THE SUCCESS OF Grupo Firme mirrors what’s happening in música Mexicana more broadly — and music companies and streaming services are putting money behind the genre. Earlier this year, Amazon Music launched Gen Mex, a platform focused specifically on música Mexicana’s evolution. LiveNation more than doubled its Latin touring department over the past year. And Grupo Firme often partners with YouTube, where they’ve earned 2.6 billion views in the past 12 months, to premiere videos several days before other streaming services.
Artists outside the genre are also tapping Mexican stars — and Grupo Firme — for their own music. Colombian pop artist Camilo included a cheeky, tuba-backed collab with Firme titled “Alaska” on his recent LP. And last year, Maluma collaborated with the group for the corrido “Cada Quien,” which was just nominated for a Latin Grammy in the regional Mexican music category.
“Grupo Firme is very honest in the way they present themselves to the public, and I think that resonates beyond a niche or a genre,” Camilo tells Rolling Stone. “Beyond cataloging things by genre, I feel the focus should be on the fact that they are good songs that people connect with; music has no language.”
The group also made history by becoming the first música-Mexicana band with an openly gay member. In 2018, during a Caz family vacation trip to Disneyland, Eduin invited his older brother Jhonny to join Firme to become his second backing vocalist. Incredulously, Jhonny asked if his brother’s offer was real.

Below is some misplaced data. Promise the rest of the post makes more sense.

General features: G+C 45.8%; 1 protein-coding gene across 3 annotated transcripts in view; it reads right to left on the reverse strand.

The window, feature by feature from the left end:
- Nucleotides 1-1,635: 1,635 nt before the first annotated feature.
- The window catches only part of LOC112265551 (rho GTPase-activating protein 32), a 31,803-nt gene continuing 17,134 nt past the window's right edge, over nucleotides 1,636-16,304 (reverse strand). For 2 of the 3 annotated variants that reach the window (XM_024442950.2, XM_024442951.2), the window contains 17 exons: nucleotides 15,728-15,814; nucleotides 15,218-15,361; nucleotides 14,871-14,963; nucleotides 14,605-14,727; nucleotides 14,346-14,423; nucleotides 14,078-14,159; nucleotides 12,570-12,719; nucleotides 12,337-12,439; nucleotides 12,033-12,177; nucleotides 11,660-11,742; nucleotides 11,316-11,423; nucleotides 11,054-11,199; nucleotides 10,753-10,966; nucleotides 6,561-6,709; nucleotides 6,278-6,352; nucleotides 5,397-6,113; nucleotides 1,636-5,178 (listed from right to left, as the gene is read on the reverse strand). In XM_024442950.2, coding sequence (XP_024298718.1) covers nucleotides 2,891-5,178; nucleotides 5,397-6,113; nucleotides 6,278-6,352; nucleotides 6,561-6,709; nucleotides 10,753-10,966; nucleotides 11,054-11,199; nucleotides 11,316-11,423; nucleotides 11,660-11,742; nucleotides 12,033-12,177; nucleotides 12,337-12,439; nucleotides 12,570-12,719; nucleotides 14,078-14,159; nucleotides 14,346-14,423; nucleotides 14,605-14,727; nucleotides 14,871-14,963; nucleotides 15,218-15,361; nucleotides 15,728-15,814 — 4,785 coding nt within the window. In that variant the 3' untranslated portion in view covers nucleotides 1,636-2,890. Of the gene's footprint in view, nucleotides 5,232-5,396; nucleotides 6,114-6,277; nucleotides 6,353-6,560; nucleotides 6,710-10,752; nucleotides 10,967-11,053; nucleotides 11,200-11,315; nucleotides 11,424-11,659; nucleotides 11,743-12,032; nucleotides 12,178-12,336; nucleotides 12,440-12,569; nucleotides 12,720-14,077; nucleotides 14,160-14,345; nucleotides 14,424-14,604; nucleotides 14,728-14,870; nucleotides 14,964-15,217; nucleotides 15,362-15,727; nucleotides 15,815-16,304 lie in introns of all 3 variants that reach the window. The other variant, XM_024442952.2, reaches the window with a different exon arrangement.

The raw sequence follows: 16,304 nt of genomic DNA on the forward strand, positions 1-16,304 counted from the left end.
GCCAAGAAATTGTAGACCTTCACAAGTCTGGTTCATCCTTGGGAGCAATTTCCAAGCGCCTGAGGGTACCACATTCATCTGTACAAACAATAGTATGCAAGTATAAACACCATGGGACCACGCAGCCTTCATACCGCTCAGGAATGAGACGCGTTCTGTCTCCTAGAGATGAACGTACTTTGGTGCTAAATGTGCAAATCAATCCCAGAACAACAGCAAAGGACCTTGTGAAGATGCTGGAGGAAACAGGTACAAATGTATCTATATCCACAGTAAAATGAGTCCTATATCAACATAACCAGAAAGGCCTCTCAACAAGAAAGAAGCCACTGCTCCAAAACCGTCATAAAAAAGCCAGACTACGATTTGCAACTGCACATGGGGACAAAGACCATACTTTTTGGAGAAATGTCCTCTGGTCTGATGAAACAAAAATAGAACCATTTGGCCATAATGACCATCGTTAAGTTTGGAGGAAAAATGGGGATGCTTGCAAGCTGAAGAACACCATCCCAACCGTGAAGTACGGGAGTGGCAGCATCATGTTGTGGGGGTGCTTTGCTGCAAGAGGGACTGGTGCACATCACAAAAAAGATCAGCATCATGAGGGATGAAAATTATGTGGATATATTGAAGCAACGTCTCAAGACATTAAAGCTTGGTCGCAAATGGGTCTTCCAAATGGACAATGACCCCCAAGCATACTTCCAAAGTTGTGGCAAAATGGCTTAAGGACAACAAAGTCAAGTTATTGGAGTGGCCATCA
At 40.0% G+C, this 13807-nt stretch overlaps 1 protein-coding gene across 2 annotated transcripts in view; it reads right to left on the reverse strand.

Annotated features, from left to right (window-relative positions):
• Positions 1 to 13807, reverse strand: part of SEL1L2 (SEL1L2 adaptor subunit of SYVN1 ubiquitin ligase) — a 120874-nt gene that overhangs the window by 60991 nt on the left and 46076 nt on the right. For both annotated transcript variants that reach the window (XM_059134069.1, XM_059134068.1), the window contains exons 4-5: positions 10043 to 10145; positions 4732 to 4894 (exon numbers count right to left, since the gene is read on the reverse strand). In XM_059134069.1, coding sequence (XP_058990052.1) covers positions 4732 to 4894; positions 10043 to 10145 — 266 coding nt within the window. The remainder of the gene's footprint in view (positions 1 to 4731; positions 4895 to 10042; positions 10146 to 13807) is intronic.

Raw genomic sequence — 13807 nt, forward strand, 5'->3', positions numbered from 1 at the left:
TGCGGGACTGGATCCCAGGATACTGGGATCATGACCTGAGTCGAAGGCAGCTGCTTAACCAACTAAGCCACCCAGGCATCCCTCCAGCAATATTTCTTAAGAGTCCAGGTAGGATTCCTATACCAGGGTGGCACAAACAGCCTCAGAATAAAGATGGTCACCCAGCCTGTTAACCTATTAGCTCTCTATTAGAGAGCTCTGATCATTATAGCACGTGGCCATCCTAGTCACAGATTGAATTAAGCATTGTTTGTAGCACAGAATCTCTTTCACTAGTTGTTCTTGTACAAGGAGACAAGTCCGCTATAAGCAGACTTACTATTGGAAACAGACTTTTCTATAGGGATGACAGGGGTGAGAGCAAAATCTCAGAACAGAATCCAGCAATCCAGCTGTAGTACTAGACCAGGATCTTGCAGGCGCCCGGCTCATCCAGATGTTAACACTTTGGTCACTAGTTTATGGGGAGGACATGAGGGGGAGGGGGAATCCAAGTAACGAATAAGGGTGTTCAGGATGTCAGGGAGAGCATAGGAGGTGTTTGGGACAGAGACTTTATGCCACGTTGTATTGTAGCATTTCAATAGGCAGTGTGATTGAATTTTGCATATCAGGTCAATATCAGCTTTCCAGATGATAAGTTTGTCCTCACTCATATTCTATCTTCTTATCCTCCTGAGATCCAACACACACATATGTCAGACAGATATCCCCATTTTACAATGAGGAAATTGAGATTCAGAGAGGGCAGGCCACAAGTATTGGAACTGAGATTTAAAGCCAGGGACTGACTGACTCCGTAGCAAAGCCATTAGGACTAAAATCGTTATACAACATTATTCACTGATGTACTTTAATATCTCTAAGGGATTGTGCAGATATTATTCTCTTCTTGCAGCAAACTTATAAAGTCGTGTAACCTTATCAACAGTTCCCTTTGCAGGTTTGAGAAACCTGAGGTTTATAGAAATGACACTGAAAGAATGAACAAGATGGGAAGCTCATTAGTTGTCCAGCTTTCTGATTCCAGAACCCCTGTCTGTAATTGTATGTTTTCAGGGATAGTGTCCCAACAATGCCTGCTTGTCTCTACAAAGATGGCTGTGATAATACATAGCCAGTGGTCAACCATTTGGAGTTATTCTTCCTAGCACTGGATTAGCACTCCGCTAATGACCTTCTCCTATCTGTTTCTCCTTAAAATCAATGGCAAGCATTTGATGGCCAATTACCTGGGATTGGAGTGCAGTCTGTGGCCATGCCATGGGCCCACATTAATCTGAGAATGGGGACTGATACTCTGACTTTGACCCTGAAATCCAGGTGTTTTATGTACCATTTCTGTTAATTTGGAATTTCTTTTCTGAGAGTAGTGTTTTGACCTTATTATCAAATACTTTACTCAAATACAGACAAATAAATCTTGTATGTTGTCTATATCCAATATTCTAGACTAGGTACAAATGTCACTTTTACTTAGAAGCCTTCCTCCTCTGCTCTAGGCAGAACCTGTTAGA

“When I realized they were serious, the only response that could come out of my mouth was, ‘But I’m gay,’ “ Jhonny says, holding up his painted fingernails. “Eduin said to me, ‘And what about it?’ … That’s when I realized that this was a space where I’d be respected.”
But adding Jhonny, unfortunately, still came with some of the homophobia prevalent in some parts of Mexican culture. Months after he joined the group, what Jhonny calls a “super-nasty tabloid” circulated a photo of him kissing his now-fiance, Jonathan Bencomo. People immediately began discussing Jhonny’s sexual orientation, but worst of all, the photo outed Bencomo. “Now he was forced out of the closet and had to let go of the privacy he wanted to keep,” Jhonny says. “So I said, ‘I’m not letting this happen. I don’t want chismes.’”